Up for discussion in particular will be how we balance very severe animal welfare challenges (which may affect only a very small number of animals) against less severe issues (but where thousands or even millions of animals may be affected). We will be working with our animal welfare colleagues at SRUC, and with the University of Cambridge, as well as seeking a range of expert stakeholders across different industries and managed animal species and look forward to exploring the range of animal welfare issues that may be causing concern in the UK.
Thursday, 29 June 2017
The Royal Highland Show is the highlight of the Scottish agricultural calendar. This year JMICAWE's veterinary nurse, Hayley Walters, was helping on the University of Edinburgh's stand chatting to the public about veterinary and animal welfare issues, promoting the work that the university does and the courses it offers. Joining her, and only two weeks in to her new job, was Hayley's maternity cover Jess Davies.
Jess has been veterinary nursing for 10 years and has previously worked at Cambridge Vet School, Dick White Referrals in Newmarket and volunteered for The Esther Honey Foundation on the South Pacific island of Rarotonga - the only clinic covering the whole of The Cook Islands and offering free veterinary care to all of its residents. Her patients included cats, dogs and goats and Jess was involved in training new veterinary nurses and supporting newly qualified vets.
'Having recently returned from travelling, working and volunteering overseas, I was ready for a new challenge once I returned to the UK. I am very happy to be in Edinburgh and feel privileged to be involved with the great work that JMICAWE does promoting the welfare of animals and assisting in the education of vets, students, and nurses in many different countries. Changing attitudes towards the way animals are treated, from the harmful use of live dogs and sheep used to teach surgical skills to vet students, to improving inpatient care in veterinary teaching hospitals via a veterinary nurse training programme, is an ongoing effort and I am very proud to be able to use my passion for animal welfare to contribute to this inspirational work.'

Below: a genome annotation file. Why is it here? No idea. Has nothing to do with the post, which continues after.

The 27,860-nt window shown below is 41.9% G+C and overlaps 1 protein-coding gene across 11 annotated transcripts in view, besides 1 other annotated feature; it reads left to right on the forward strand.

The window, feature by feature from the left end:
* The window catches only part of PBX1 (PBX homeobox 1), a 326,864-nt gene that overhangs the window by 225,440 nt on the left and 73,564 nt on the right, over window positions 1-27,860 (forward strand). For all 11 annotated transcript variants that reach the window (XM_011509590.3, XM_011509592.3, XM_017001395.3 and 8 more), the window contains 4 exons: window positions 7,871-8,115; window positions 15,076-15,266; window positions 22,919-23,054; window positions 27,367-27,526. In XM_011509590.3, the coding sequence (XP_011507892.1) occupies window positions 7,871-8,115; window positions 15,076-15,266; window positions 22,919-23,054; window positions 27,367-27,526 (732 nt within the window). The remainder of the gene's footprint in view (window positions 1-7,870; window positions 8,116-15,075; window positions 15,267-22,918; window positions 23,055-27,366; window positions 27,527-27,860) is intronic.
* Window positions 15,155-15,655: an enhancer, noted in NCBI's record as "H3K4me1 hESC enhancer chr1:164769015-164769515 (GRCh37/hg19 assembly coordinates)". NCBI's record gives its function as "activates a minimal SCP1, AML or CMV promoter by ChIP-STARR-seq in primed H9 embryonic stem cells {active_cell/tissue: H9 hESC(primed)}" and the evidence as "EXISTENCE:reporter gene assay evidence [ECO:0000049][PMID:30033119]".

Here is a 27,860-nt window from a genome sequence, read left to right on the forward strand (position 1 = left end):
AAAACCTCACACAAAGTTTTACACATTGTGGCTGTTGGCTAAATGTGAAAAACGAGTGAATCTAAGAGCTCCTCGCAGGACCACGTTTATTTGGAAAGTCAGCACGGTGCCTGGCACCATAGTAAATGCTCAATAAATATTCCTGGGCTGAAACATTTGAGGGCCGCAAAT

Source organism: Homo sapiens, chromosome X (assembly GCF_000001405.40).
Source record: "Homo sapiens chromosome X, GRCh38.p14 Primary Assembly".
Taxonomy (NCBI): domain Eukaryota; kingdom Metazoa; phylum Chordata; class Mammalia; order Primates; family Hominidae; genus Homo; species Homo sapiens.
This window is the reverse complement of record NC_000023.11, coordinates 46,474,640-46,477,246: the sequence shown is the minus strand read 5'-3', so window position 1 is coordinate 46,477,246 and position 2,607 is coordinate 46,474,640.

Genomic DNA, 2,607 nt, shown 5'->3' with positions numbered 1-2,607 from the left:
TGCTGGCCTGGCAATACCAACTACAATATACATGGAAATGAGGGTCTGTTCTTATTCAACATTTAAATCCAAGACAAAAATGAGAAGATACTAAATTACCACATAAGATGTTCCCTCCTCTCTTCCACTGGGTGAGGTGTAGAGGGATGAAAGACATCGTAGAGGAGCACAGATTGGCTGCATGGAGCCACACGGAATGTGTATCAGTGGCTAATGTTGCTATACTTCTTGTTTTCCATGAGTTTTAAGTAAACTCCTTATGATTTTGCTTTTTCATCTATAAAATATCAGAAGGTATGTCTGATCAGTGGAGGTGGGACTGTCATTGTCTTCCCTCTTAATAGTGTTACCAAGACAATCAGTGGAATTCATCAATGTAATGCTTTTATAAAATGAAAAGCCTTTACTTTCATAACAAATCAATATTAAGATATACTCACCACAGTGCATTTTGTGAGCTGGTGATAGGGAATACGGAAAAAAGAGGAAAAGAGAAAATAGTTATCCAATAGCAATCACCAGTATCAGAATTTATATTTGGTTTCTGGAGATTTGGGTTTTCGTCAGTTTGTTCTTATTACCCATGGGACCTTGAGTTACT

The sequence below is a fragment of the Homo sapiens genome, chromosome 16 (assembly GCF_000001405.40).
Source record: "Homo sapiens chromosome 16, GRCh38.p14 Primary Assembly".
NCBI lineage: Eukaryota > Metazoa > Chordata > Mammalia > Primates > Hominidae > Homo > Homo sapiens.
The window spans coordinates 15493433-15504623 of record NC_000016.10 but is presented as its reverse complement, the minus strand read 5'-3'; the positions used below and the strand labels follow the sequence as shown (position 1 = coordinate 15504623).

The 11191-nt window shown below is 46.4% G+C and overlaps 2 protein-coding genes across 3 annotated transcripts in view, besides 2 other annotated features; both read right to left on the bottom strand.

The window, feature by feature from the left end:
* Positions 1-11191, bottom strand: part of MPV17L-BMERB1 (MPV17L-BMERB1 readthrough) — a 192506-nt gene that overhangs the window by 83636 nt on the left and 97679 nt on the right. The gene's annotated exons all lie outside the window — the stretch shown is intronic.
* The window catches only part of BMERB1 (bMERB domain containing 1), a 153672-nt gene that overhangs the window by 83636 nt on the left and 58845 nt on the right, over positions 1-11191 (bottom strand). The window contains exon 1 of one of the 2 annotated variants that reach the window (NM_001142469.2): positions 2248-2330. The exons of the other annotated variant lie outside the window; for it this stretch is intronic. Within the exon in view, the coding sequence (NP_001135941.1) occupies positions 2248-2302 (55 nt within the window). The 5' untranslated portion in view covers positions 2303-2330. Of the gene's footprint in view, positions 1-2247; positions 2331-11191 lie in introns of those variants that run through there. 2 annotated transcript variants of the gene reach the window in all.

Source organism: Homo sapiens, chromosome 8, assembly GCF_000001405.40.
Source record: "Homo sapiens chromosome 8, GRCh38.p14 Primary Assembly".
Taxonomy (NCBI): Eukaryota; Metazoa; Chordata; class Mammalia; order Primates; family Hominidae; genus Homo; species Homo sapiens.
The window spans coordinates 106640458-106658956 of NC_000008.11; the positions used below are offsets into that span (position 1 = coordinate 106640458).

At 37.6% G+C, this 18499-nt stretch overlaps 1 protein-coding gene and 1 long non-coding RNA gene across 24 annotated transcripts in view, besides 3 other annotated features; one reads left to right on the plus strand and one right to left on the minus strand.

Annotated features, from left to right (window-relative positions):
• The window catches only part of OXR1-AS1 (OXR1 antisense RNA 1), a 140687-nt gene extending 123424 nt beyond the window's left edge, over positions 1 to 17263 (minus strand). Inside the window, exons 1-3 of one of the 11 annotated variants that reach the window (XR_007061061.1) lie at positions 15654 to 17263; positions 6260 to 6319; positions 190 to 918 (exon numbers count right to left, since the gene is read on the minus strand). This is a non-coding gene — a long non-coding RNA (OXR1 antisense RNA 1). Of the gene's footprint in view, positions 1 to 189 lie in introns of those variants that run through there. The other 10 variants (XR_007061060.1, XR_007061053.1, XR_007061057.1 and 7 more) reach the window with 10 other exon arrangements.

We are very pleased to have Jess join our team and her first project is to carry on helping The University of Peradeniya set up Sri Lanka's first ever veterinary nurse (VN) training programme. She will also be leading the project to create the accompanying inaugural Veterinary Nursing Skills Online Course, aimed at student VNs and lecturers working in countries that don't currently have a recognised VN training programme. We wish her all the best and Hayley too as she prepares to leave to have her first baby.
Tuesday, 27 June 2017
Animal science in Perugia, Italy
Prof Cathy Dwyer attended the 22nd Congress of the Animal Science and Production Association of Italy as a guest speaker between 12th-16th June (http://www.aspa2017.it/).
The meeting was held in the ancient and beautiful Umbrian city of Perugia, noted for its wine, jazz and chocolates! An important development of the society over the years has been an increase in the focus and presentation of papers on animal health and welfare, on a diverse range of species from fish, poultry, horses and rabbits to pigs and cattle.
Although somewhat hampered by her non-existent Italian language skills, Cathy learnt a lot about rabbit husbandry, horse-breeding, heat stress and cow calf behaviour in buffalo. She also attended a fascinating talk about the potential for insects to provide high protein food for animals and humans with a low carbon footprint. Of course, insects are already an important food source in free ranging poultry so this innovation may help to provide a more interesting and natural diet for chickens, whilst causing less ethical concerns than other protein sources for animal feeds. The acceptability of insect-based foods for humans is always an interesting discussion topic, with this being a normal food source in some countries and viewed with horror by others. But social science research presented at the congress suggested that, at least with younger Italian consumers, the idea of eating insects was viewed with interest and there was good acceptability at least for the idea. Earthworm burgers did not, however, feature on the Congress menu!
Thursday, 22 June 2017
Inaugural meeting of the EU Animal Welfare Platform
The EU has developed a new body, the Animal Welfare Platform, as a forum to improve discussion and dialogue on animal welfare between the competent authorities (veterinarians with responsibility to deliver animal welfare improvement in each country), businesses that rely on animals, NGOs and animal groups and scientists.
The inaugural meeting of the platform was held in Brussels on 6th June, and JMICAWE Director, Prof Cathy Dwyer, was one of the small group of scientists from across Europe invited to take part as an independent expert. A particular focus for the platform discussions were around the enforcement of regulations for pig and poultry welfare, as well as discussions about other non-legislative methods to bring about improvements in animal welfare. In addition, how animal welfare standards in the EU can be rolled out to other countries was also an important discussion topic – which may have implications for the UK post-Brexit! However, in addition to pigs and poultry, other issues such as the welfare of small ruminants (sheep and goats), rabbits, horses and puppies were also raised.